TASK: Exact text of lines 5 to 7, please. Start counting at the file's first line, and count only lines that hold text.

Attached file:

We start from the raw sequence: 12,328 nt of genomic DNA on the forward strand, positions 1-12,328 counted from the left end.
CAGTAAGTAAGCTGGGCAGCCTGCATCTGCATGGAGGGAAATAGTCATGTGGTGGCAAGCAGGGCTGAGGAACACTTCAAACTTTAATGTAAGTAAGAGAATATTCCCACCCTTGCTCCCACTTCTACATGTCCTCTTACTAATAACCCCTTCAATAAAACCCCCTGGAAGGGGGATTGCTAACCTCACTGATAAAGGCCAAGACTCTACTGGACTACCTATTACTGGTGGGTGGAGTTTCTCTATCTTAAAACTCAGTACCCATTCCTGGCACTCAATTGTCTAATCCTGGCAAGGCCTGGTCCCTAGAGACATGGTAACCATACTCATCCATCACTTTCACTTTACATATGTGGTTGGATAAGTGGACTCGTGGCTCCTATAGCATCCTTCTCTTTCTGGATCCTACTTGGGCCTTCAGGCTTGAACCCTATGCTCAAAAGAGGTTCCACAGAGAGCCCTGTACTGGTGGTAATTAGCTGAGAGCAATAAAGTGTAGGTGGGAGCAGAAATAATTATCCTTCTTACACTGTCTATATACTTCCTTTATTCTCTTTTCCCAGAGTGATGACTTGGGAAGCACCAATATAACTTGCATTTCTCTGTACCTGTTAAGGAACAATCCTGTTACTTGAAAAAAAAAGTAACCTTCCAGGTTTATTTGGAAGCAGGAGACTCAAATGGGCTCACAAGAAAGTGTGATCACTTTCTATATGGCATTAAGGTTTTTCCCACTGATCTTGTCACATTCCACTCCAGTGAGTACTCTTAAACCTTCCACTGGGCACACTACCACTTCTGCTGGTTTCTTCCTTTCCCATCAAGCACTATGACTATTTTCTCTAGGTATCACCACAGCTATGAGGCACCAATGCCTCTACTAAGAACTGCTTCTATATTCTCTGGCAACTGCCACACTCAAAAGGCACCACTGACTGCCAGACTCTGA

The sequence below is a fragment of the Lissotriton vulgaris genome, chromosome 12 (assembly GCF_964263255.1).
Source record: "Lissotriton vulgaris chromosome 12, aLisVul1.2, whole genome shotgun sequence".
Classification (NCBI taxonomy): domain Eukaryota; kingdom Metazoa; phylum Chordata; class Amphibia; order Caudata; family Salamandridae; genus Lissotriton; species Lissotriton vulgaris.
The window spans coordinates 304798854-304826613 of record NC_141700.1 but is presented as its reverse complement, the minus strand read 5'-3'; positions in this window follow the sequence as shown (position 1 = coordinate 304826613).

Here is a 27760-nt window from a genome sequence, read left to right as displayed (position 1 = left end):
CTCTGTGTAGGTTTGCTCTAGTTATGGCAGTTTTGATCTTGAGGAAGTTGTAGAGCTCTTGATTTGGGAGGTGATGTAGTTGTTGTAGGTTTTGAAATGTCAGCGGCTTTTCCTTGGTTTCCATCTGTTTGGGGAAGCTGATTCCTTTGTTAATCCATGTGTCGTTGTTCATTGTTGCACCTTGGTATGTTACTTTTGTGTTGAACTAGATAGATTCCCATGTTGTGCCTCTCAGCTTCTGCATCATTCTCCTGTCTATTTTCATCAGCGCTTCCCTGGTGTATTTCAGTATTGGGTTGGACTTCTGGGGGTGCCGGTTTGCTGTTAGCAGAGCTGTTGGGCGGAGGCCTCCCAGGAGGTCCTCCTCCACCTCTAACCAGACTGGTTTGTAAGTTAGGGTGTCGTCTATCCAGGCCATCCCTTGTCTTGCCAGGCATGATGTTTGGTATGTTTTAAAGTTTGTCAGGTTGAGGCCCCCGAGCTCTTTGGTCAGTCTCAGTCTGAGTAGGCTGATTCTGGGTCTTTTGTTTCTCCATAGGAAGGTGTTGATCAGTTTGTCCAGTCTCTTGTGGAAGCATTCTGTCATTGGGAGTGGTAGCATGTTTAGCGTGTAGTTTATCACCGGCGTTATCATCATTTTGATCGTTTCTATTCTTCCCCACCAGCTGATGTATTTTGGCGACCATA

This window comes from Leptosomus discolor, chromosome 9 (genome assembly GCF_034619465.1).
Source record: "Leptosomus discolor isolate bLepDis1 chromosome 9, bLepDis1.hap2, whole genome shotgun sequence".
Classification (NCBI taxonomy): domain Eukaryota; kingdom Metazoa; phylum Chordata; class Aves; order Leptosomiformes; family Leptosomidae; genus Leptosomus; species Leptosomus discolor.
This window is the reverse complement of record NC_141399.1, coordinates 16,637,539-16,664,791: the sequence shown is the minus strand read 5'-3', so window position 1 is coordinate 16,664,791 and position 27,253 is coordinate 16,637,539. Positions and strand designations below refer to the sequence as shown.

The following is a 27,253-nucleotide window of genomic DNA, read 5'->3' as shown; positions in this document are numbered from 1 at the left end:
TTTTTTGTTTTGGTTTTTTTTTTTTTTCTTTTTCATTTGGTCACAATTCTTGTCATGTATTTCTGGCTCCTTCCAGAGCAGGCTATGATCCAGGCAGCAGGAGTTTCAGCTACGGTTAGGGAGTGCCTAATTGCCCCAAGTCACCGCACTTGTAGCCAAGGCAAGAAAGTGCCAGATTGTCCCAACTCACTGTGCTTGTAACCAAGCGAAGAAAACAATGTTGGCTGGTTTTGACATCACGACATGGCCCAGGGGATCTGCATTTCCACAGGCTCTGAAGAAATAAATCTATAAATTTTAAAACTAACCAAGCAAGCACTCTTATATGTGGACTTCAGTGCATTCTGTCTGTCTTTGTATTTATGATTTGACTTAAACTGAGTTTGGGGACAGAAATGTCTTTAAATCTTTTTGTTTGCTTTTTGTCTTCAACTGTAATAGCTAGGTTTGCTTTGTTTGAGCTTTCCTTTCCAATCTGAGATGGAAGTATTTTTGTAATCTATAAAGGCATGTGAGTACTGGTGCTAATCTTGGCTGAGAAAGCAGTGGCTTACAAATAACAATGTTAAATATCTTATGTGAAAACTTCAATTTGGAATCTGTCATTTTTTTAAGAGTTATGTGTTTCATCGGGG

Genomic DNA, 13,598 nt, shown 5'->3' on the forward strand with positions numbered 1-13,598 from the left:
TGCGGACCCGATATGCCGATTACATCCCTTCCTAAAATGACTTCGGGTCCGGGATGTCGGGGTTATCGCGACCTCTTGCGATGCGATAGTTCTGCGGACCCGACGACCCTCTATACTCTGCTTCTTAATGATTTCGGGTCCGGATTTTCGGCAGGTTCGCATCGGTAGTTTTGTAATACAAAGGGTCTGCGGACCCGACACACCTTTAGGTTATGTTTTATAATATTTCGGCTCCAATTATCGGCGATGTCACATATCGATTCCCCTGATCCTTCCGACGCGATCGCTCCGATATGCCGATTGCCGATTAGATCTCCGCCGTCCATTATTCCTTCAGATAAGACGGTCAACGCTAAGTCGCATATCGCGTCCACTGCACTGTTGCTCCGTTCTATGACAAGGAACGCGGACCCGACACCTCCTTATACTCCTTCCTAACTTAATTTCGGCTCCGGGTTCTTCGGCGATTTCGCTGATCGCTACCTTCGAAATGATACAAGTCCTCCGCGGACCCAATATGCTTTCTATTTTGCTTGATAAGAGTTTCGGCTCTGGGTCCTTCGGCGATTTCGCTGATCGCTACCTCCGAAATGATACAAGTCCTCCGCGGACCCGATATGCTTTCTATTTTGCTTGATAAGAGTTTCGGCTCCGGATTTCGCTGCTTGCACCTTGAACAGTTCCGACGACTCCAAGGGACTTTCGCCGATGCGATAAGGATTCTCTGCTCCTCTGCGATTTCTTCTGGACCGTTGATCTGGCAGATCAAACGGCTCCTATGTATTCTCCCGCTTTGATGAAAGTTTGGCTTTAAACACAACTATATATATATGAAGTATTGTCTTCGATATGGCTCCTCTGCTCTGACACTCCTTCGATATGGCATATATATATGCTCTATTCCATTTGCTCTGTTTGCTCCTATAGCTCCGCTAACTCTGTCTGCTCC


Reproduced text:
Classification (NCBI taxonomy): domain Eukaryota; kingdom Metazoa; phylum Chordata; class Amphibia; order Caudata; family Salamandridae; genus Lissotriton; species Lissotriton vulgaris.
The window spans coordinates 304798854-304826613 of record NC_141700.1 but is presented as its reverse complement, the minus strand read 5'-3'; positions in this window follow the sequence as shown (position 1 = coordinate 304826613).

Here is a 27760-nt window from a genome sequence, read left to right as displayed (position 1 = left end):